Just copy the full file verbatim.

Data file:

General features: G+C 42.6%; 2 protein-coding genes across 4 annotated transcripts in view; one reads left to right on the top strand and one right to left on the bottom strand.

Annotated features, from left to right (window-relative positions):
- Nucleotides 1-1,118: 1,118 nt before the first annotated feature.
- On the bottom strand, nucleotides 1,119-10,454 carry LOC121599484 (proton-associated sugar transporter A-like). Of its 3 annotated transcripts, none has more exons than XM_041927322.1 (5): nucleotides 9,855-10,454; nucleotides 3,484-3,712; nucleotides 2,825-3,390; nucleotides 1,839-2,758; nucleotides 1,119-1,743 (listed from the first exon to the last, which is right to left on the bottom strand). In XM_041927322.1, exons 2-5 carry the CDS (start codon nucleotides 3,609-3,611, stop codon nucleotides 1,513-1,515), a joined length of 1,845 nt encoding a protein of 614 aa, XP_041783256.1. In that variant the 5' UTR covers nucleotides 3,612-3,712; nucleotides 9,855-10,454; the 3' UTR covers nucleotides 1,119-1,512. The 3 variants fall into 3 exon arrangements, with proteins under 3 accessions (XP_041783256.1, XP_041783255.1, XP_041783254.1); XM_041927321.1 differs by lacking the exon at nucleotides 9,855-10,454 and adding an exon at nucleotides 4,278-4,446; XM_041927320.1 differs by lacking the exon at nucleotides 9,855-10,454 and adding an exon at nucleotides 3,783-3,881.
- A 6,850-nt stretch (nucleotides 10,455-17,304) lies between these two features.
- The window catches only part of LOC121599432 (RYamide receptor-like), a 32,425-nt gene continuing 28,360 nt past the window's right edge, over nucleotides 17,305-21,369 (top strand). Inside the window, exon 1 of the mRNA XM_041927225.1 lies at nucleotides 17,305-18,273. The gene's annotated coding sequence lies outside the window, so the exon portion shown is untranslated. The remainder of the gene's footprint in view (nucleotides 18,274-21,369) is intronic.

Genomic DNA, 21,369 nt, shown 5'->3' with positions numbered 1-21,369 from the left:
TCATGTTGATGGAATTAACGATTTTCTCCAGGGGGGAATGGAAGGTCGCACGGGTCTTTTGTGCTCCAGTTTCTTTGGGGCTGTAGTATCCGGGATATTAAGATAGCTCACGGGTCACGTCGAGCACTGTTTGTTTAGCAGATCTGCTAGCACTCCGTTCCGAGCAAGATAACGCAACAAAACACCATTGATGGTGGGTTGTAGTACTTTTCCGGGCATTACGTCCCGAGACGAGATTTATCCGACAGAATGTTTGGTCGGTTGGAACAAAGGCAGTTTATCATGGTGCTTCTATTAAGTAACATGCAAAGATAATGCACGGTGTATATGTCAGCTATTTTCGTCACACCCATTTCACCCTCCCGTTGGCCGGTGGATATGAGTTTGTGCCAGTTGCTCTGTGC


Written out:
General features: G+C 42.6%; 2 protein-coding genes across 4 annotated transcripts in view; one reads left to right on the top strand and one right to left on the bottom strand.

Annotated features, from left to right (window-relative positions):
- Nucleotides 1-1,118: 1,118 nt before the first annotated feature.
- On the bottom strand, nucleotides 1,119-10,454 carry LOC121599484 (proton-associated sugar transporter A-like). Of its 3 annotated transcripts, none has more exons than XM_041927322.1 (5): nucleotides 9,855-10,454; nucleotides 3,484-3,712; nucleotides 2,825-3,390; nucleotides 1,839-2,758; nucleotides 1,119-1,743 (listed from the first exon to the last, which is right to left on the bottom strand). In XM_041927322.1, exons 2-5 carry the CDS (start codon nucleotides 3,609-3,611, stop codon nucleotides 1,513-1,515), a joined length of 1,845 nt encoding a protein of 614 aa, XP_041783256.1. In that variant the 5' UTR covers nucleotides 3,612-3,712; nucleotides 9,855-10,454; the 3' UTR covers nucleotides 1,119-1,512. The 3 variants fall into 3 exon arrangements, with proteins under 3 accessions (XP_041783256.1, XP_041783255.1, XP_041783254.1); XM_041927321.1 differs by lacking the exon at nucleotides 9,855-10,454 and adding an exon at nucleotides 4,278-4,446; XM_041927320.1 differs by lacking the exon at nucleotides 9,855-10,454 and adding an exon at nucleotides 3,783-3,881.
- A 6,850-nt stretch (nucleotides 10,455-17,304) lies between these two features.
- The window catches only part of LOC121599432 (RYamide receptor-like), a 32,425-nt gene continuing 28,360 nt past the window's right edge, over nucleotides 17,305-21,369 (top strand). Inside the window, exon 1 of the mRNA XM_041927225.1 lies at nucleotides 17,305-18,273. The gene's annotated coding sequence lies outside the window, so the exon portion shown is untranslated. The remainder of the gene's footprint in view (nucleotides 18,274-21,369) is intronic.

Genomic DNA, 21,369 nt, shown 5'->3' with positions numbered 1-21,369 from the left:
TCATGTTGATGGAATTAACGATTTTCTCCAGGGGGGAATGGAAGGTCGCACGGGTCTTTTGTGCTCCAGTTTCTTTGGGGCTGTAGTATCCGGGATATTAAGATAGCTCACGGGTCACGTCGAGCACTGTTTGTTTAGCAGATCTGCTAGCACTCCGTTCCGAGCAAGATAACGCAACAAAACACCATTGATGGTGGGTTGTAGTACTTTTCCGGGCATTACGTCCCGAGACGAGATTTATCCGACAGAATGTTTGGTCGGTTGGAACAAAGGCAGTTTATCATGGTGCTTCTATTAAGTAACATGCAAAGATAATGCACGGTGTATATGTCAGCTATTTTCGTCACACCCATTTCACCCTCCCGTTGGCCGGTGGATATGAGTTTGTGCCAGTTGCTCTGTGC